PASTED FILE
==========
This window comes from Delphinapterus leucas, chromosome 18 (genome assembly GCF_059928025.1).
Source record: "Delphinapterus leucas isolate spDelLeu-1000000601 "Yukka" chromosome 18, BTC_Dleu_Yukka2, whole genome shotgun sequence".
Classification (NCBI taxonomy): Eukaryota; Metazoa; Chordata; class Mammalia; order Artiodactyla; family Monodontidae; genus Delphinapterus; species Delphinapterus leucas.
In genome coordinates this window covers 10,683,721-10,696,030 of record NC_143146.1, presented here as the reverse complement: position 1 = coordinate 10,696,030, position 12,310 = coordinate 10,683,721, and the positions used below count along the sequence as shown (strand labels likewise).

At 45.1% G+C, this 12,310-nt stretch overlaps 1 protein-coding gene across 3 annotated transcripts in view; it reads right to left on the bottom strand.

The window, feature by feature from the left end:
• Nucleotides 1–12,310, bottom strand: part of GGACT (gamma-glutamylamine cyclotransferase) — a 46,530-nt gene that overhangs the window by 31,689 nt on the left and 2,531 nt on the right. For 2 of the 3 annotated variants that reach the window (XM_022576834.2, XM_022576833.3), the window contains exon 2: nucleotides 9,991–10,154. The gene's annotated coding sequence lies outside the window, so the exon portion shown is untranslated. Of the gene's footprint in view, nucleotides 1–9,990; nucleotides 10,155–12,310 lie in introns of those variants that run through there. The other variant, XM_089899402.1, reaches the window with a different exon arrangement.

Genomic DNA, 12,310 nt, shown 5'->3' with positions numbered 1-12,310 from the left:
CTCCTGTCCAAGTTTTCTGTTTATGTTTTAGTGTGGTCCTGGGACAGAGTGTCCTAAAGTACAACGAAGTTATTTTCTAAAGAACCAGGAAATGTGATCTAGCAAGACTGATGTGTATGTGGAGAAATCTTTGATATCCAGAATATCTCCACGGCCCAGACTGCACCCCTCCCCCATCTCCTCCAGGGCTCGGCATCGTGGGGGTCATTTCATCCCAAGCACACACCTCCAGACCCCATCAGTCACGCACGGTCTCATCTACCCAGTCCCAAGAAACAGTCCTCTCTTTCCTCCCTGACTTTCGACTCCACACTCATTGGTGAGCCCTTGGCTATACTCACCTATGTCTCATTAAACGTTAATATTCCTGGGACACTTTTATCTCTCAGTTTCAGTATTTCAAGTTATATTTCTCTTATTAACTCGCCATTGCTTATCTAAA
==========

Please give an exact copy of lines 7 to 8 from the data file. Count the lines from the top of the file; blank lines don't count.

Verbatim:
• Nucleotides 1–12,310, bottom strand: part of GGACT (gamma-glutamylamine cyclotransferase) — a 46,530-nt gene that overhangs the window by 31,689 nt on the left and 2,531 nt on the right. For 2 of the 3 annotated variants that reach the window (XM_022576834.2, XM_022576833.3), the window contains exon 2: nucleotides 9,991–10,154. The gene's annotated coding sequence lies outside the window, so the exon portion shown is untranslated. Of the gene's footprint in view, nucleotides 1–9,990; nucleotides 10,155–12,310 lie in introns of those variants that run through there. The other variant, XM_089899402.1, reaches the window with a different exon arrangement.

Genomic DNA, 12,310 nt, shown 5'->3' with positions numbered 1-12,310 from the left: